Small intestinal ischemia and infarctionIntestinal necrosis; Ischemic bowel - small intestine; Dead bowel - small intestine; Dead gut - small intestine; Infarcted bowel - small intestine; Atherosclerosis - small intestine; Hardening of the arteries - small intestine
Intestinal ischemia and infarction occurs when there is a narrowing or blockage of one or more of the arteries that supply the small intestine.
There are several possible causes of intestinal ischemia and infarction.
- Hernia -- If the intestine moves into the wrong place or becomes tangled, it can cut off the blood flow.
- Adhesions -- The intestine may become trapped in scar tissue (adhesions) from past surgery. This can lead to loss of blood flow if left untreated.
- Embolus -- Blood clots can block one of the arteries supplying the intestine. People who have had a heart attack or who have arrhythmias, such as atrial fibrillation, are at risk for this problem.
- Narrowing of the arteries -- The arteries that supply blood to the bowel may become narrowed or blocked from cholesterol buildup. When this happens in the arteries to the heart, it causes a heart attack. When it happens in the arteries to the intestine, it causes intestinal ischemia.
- Narrowing of the veins -- The veins carrying blood away from the intestine may become blocked by blood clots. This blocks blood flow in the intestine. This is more common in people with liver disease, cancer, or blood clotting disorders.
- Low blood pressure -- Very low blood pressure in people who already have narrowing of the intestinal arteries may also cause loss of blood flow to the intestine. This often occurs in people with other serious medical problems.
The main symptom of intestinal ischemia is pain in abdomen. The pain is severe, even though the area is not very tender when touched. Other symptoms include:
- Blood in the stool
Exams and Tests
Laboratory tests may show a high white blood cell (WBC) count (a marker of infection). There may be bleeding in the GI tract.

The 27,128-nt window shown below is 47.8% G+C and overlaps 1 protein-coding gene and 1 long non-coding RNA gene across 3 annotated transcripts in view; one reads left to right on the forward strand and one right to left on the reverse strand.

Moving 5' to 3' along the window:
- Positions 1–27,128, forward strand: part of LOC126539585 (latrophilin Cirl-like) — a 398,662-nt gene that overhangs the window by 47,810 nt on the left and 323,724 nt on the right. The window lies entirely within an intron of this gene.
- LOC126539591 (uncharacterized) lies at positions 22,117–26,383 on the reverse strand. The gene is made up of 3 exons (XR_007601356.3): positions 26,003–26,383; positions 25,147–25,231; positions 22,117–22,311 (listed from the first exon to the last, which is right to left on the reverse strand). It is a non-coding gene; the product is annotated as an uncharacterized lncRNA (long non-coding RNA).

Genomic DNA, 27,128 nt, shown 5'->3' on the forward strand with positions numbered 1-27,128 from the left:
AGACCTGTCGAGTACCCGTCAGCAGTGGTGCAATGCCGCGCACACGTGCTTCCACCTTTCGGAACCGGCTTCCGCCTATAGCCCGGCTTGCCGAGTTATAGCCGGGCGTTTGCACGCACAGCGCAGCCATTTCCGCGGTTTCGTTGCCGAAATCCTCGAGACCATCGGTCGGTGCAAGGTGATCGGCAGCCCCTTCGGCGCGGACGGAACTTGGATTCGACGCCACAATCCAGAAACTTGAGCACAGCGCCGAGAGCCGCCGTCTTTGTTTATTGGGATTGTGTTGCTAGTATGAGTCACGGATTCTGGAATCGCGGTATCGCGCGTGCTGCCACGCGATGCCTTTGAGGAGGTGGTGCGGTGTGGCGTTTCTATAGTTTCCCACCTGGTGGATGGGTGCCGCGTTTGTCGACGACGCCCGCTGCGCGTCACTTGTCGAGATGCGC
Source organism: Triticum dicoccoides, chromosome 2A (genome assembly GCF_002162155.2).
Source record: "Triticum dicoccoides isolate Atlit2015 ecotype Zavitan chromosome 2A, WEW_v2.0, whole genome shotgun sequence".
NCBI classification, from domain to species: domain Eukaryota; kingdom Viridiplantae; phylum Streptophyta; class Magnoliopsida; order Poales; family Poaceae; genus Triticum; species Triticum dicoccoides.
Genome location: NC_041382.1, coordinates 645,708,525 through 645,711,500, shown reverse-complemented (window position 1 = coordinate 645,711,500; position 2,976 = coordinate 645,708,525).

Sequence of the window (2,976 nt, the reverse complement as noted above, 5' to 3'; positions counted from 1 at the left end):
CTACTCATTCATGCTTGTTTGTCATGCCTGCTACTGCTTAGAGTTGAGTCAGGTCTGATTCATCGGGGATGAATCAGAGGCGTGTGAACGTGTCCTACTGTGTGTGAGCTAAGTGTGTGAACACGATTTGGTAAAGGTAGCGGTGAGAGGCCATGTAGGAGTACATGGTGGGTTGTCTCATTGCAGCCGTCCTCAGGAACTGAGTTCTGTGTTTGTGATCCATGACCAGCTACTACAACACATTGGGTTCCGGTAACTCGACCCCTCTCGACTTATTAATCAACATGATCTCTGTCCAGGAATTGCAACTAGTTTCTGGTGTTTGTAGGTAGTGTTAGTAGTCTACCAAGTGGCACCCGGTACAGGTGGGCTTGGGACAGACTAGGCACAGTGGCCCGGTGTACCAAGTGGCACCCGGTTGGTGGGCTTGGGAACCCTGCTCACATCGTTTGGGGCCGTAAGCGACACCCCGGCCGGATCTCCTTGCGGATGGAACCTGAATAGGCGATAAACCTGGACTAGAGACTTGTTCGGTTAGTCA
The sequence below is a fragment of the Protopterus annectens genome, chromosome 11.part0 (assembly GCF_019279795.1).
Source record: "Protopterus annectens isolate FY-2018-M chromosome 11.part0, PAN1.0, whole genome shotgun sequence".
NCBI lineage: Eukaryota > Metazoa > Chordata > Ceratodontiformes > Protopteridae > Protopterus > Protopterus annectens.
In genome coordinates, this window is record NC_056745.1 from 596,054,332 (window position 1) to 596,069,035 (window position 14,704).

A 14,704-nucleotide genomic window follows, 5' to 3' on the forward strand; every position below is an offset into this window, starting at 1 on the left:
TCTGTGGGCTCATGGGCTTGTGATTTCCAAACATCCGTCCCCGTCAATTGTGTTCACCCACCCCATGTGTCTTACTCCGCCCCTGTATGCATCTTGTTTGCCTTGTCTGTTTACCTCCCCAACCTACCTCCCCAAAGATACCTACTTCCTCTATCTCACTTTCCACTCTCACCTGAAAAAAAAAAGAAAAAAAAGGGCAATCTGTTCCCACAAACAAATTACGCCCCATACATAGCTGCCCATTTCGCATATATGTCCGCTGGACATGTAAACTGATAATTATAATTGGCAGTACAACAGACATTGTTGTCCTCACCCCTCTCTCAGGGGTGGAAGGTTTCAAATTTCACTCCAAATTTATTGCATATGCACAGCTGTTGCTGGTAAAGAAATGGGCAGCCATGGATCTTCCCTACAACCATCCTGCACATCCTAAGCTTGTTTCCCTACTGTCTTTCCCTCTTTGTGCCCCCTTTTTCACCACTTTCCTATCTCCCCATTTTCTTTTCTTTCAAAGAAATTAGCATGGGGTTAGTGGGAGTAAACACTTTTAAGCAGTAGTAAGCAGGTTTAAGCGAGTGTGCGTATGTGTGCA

Some tests to detect the extent of damage include:
- Increased acid in the bloodstream (lactic acidosis)
- CT scan of the abdomen
- Doppler ultrasound of the abdomen
These tests do not always detect the problem. Sometimes, the only way to detect intestinal ischemia is with a surgical procedure.
In most cases, the condition needs to be treated with surgery. The section of intestine that has died is removed. The healthy remaining ends of the bowel are reconnected.
Damage or death of the bowel tissue is a serious condition. This can result in death if not treated right away. The outlook depends on the cause. Prompt treatment can lead to a good outcome.
Damage or death of the bowel tissue may require a colostomy or ileostomy. This may be short-term or permanent. Peritonitis is common in these cases. People who have a large amount of tissue death in the intestine can have problems absorbing nutrients. They can become dependent on getting nutrition through their veins.
Some people may become severely ill with fever and a bloodstream infection (sepsis).
When to Contact a Medical Professional
Call your health care provider if you have any severe abdominal pain.
Preventive measures include:
- Controlling risk factors, such as irregular heartbeat, high blood pressure, and high cholesterol
- Not smoking
- Eating a nutritious diet
- Quickly treating hernias
Holscher CM, Reifsnyder T. Acute mesenteric ischemia. In: Cameron JL, Cameron AM, eds. Current Surgical Therapy. 13th ed. Philadelphia, PA: Elsevier; 2020:1057-1061.
Kahi CJ. Vascular diseases of the gastrointestinal tract. In: Goldman L, Schafer AI, eds. Goldman-Cecil Medicine. 26th ed. Philadelphia, PA: Elsevier; 2020:chap 134.
Roline CE, Reardon RF. Disorders of the small intestine. In: Walls RM, Hockberger RS, Gausche-Hill M, eds. Rosen's Emergency Medicine: Concepts and Clinical Practice. 9th ed. Philadelphia, PA: Elsevier; 2018:chap 82.
Mesenteric artery ischemia and infarction - illustration
Mesenteric artery ischem...
Digestive system - illustration
Small intestine - illustration
Review Date: 1/13/2020
Reviewed By: Michael M. Phillips, MD, Clinical Professor of Medicine, The George Washington University School of Medicine, Washington, DC. Also reviewed by David Zieve, MD, MHA, Medical Director, Brenda Conaway, Editorial Director, and the A.D.A.M. Editorial team.